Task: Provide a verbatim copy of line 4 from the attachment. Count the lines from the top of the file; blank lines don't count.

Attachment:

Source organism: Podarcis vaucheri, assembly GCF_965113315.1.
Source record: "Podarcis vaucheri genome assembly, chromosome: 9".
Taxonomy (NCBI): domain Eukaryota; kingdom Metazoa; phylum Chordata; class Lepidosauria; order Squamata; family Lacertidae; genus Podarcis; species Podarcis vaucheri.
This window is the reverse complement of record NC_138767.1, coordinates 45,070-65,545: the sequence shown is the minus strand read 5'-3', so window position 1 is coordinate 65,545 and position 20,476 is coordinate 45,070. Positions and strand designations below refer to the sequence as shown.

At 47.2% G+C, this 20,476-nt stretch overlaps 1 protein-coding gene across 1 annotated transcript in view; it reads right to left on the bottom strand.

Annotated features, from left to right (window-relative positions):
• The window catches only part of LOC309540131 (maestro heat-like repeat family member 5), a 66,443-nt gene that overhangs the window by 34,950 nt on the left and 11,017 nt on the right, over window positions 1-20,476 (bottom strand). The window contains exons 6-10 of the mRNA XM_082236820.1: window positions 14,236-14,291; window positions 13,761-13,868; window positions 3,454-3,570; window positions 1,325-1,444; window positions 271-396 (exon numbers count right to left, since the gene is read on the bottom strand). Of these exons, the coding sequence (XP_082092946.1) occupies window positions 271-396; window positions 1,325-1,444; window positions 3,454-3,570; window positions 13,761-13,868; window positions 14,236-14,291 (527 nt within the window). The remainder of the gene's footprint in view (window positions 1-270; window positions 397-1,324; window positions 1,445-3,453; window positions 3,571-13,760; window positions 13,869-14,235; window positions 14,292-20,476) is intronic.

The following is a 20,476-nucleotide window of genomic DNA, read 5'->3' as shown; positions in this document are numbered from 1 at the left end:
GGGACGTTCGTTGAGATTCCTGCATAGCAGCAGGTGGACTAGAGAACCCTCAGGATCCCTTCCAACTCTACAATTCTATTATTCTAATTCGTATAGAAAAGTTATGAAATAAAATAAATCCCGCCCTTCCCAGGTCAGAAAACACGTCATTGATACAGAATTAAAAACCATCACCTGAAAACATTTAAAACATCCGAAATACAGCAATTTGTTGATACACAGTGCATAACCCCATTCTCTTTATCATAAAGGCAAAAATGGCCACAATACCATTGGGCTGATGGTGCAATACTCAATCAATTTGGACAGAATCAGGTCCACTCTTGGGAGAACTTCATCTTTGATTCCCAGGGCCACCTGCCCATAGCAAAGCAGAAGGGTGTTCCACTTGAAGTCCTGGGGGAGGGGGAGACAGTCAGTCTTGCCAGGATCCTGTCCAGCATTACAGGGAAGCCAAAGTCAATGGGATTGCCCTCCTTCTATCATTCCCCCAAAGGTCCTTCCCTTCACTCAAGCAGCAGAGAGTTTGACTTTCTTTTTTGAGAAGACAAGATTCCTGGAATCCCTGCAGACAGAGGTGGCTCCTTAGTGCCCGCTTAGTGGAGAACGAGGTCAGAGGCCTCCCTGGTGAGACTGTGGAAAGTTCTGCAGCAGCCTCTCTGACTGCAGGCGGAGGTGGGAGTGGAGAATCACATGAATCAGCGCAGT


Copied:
This window is the reverse complement of record NC_138767.1, coordinates 45,070-65,545: the sequence shown is the minus strand read 5'-3', so window position 1 is coordinate 65,545 and position 20,476 is coordinate 45,070. Positions and strand designations below refer to the sequence as shown.